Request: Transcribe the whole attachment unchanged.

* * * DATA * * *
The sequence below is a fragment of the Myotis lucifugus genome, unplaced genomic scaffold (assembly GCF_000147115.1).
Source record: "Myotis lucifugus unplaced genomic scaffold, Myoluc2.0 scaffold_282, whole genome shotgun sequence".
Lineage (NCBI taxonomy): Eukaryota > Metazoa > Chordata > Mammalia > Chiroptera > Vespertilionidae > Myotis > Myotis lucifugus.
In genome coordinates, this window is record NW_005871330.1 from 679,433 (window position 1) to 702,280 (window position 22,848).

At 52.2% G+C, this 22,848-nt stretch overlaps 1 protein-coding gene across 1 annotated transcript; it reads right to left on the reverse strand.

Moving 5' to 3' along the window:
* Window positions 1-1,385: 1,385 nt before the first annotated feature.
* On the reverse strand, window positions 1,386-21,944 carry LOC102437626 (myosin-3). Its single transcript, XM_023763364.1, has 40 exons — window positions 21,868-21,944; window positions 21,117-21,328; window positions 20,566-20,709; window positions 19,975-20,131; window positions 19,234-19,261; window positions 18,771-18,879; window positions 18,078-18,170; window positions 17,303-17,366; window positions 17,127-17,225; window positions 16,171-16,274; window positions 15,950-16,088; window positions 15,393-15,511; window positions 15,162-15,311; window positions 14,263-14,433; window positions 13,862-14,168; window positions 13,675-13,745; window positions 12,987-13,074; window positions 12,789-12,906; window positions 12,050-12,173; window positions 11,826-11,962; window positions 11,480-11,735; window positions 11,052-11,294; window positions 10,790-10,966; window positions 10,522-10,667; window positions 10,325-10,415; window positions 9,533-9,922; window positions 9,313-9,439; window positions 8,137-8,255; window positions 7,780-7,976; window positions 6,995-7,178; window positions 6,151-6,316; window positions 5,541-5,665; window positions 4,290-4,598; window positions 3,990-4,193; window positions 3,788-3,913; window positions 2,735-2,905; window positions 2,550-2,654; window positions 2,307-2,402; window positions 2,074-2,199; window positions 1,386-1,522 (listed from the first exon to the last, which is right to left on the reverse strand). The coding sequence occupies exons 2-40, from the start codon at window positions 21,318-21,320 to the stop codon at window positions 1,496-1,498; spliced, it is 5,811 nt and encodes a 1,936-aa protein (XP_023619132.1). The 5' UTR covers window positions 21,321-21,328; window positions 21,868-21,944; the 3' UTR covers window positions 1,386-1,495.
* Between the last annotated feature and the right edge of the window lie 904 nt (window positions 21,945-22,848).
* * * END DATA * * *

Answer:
The sequence below is a fragment of the Myotis lucifugus genome, unplaced genomic scaffold (assembly GCF_000147115.1).
Source record: "Myotis lucifugus unplaced genomic scaffold, Myoluc2.0 scaffold_282, whole genome shotgun sequence".
Lineage (NCBI taxonomy): Eukaryota > Metazoa > Chordata > Mammalia > Chiroptera > Vespertilionidae > Myotis > Myotis lucifugus.
In genome coordinates, this window is record NW_005871330.1 from 679,433 (window position 1) to 702,280 (window position 22,848).

At 52.2% G+C, this 22,848-nt stretch overlaps 1 protein-coding gene across 1 annotated transcript; it reads right to left on the reverse strand.

Moving 5' to 3' along the window:
* Window positions 1-1,385: 1,385 nt before the first annotated feature.
* On the reverse strand, window positions 1,386-21,944 carry LOC102437626 (myosin-3). Its single transcript, XM_023763364.1, has 40 exons — window positions 21,868-21,944; window positions 21,117-21,328; window positions 20,566-20,709; window positions 19,975-20,131; window positions 19,234-19,261; window positions 18,771-18,879; window positions 18,078-18,170; window positions 17,303-17,366; window positions 17,127-17,225; window positions 16,171-16,274; window positions 15,950-16,088; window positions 15,393-15,511; window positions 15,162-15,311; window positions 14,263-14,433; window positions 13,862-14,168; window positions 13,675-13,745; window positions 12,987-13,074; window positions 12,789-12,906; window positions 12,050-12,173; window positions 11,826-11,962; window positions 11,480-11,735; window positions 11,052-11,294; window positions 10,790-10,966; window positions 10,522-10,667; window positions 10,325-10,415; window positions 9,533-9,922; window positions 9,313-9,439; window positions 8,137-8,255; window positions 7,780-7,976; window positions 6,995-7,178; window positions 6,151-6,316; window positions 5,541-5,665; window positions 4,290-4,598; window positions 3,990-4,193; window positions 3,788-3,913; window positions 2,735-2,905; window positions 2,550-2,654; window positions 2,307-2,402; window positions 2,074-2,199; window positions 1,386-1,522 (listed from the first exon to the last, which is right to left on the reverse strand). The coding sequence occupies exons 2-40, from the start codon at window positions 21,318-21,320 to the stop codon at window positions 1,496-1,498; spliced, it is 5,811 nt and encodes a 1,936-aa protein (XP_023619132.1). The 5' UTR covers window positions 21,321-21,328; window positions 21,868-21,944; the 3' UTR covers window positions 1,386-1,495.
* Between the last annotated feature and the right edge of the window lie 904 nt (window positions 21,945-22,848).